Lady Olivia Sherbourne isn't shy about speaking her mind, except when it comes to James Averill. For ten long years he has been her brother's best friend and her heart's only desire. But when Olivia hears James will soon set sail for an expedition to Egypt, she knows the time has come to make her move. Read more...
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Lady Olivia Sherbourne isn't shy about speaking her mind, except when it comes to James Averill. For ten long years he has been her brother's best friend and her heart's only desire. But when Olivia hears James will soon set sail for an expedition to Egypt, she knows the time has come to make her move. It's now or never . . .
James has always found Olivia bewitchingly attractive, but what kind of gentleman takes up with his best friend's sister? Not that he's thinking particularly gentlemanly thoughts when she appears on his exploratory trip-three hundred miles from home -and incites a tavern fight. No matter what the devil she's doing there, it's his duty to see her safely back to her family. But how safe will she be when every starlit night brings wicked temptation . . . ?
Publishers Weekly® Reviews
- Reviewed in: Publishers Weekly, page .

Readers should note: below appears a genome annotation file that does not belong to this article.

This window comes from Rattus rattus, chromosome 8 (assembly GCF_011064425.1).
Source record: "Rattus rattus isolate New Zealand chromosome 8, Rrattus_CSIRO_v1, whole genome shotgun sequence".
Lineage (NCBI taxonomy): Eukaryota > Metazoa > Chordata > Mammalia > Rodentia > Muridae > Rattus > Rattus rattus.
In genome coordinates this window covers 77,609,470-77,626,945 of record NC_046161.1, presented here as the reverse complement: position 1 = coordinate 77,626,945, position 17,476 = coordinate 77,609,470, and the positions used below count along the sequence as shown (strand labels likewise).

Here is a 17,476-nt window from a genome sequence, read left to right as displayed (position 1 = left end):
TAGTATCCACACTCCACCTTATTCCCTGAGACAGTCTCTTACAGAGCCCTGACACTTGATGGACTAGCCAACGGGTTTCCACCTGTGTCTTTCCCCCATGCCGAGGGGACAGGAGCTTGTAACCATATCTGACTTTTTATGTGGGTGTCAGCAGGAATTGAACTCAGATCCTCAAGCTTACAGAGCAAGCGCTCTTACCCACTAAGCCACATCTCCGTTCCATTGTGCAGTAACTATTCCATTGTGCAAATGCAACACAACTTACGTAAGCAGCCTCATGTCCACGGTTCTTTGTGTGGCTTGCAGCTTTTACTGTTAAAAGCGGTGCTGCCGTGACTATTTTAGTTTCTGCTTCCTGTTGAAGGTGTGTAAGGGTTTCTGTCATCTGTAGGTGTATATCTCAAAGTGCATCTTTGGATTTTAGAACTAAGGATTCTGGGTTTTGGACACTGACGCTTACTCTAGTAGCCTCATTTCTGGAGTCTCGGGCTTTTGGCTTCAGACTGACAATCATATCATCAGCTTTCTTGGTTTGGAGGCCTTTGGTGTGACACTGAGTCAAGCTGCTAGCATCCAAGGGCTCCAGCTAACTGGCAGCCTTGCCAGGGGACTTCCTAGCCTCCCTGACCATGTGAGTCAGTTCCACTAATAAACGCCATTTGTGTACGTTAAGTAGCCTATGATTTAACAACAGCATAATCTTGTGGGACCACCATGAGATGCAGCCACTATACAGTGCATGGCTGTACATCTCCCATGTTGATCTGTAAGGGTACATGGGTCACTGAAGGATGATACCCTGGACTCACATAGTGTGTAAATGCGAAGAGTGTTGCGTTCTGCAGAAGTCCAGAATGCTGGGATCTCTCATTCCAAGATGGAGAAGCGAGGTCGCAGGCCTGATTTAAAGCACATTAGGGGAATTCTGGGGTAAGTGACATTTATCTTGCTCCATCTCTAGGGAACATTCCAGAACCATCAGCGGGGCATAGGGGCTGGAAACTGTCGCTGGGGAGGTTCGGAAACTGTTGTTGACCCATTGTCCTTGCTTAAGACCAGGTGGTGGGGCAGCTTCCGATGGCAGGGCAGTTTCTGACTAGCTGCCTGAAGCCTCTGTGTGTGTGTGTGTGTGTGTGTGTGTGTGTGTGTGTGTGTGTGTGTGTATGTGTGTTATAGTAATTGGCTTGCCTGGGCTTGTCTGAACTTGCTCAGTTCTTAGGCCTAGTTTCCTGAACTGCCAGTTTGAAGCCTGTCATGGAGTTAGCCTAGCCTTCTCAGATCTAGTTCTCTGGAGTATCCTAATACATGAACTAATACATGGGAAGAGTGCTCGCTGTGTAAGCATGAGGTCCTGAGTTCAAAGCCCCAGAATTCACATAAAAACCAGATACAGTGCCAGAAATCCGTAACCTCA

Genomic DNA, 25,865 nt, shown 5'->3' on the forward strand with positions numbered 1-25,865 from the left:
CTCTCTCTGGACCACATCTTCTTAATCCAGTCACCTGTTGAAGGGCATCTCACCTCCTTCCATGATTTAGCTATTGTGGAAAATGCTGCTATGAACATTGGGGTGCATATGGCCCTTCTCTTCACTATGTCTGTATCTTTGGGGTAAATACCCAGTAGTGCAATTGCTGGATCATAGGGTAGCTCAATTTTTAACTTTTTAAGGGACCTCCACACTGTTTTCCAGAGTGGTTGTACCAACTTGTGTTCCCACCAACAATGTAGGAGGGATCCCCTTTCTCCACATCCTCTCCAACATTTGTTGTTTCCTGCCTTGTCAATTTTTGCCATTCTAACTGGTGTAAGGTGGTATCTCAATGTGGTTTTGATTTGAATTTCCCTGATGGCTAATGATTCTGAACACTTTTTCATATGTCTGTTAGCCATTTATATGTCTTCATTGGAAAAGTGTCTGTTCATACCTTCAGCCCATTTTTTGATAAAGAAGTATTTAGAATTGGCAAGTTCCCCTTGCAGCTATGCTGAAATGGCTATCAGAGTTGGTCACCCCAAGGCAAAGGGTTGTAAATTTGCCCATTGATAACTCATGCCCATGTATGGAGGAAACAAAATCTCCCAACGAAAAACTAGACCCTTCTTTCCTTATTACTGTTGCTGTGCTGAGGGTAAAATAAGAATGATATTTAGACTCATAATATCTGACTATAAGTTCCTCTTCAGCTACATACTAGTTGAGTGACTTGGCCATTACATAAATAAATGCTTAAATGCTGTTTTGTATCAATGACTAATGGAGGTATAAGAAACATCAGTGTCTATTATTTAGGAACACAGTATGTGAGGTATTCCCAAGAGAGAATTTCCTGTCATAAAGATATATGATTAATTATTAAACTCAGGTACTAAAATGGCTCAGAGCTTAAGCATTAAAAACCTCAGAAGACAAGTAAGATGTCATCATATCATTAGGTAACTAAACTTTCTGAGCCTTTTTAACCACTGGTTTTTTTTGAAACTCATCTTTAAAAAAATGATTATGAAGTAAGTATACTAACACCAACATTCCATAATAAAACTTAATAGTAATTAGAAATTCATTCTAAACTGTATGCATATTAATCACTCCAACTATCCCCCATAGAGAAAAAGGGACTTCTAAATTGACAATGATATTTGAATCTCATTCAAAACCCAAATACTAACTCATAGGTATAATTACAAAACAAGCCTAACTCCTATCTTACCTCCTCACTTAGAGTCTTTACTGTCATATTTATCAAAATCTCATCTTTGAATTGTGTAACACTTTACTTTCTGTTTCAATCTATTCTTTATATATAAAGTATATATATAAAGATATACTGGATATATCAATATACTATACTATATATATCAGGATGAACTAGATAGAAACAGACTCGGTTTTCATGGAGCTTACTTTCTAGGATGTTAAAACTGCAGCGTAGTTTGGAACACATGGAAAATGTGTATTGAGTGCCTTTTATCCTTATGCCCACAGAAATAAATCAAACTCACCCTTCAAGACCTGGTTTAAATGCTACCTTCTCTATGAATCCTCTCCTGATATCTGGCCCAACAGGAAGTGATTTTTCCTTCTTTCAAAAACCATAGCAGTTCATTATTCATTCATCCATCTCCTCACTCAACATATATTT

- Review Date: 2014-09-08
- Reviewer: Staff
Barton’s third Honeycote Regency romance (after Once She Was Tempted) never becomes more than the sum of its clichéd parts. Olivia Sherbourne has loved her brother’s best friend, solicitor James Averill, from afar for more than a decade. His impending departure on an archaeological expedition provokes her to reveal her feelings. James claims he is not interested, but he kisses her anyway, so she runs away from her family to follow him, which puts them in a series of compromising positions. It’s unclear why James becomes attracted to Olivia, and her years of pining are neither reasonable nor admirable. Additional devices to keep the lovers apart and throw them together, including a sprained ankle and an important letter, are uninspired, and the episodes are badly paced. Barton’s prose is competent, but the narrative, as a whole, is entirely generic. (Nov.)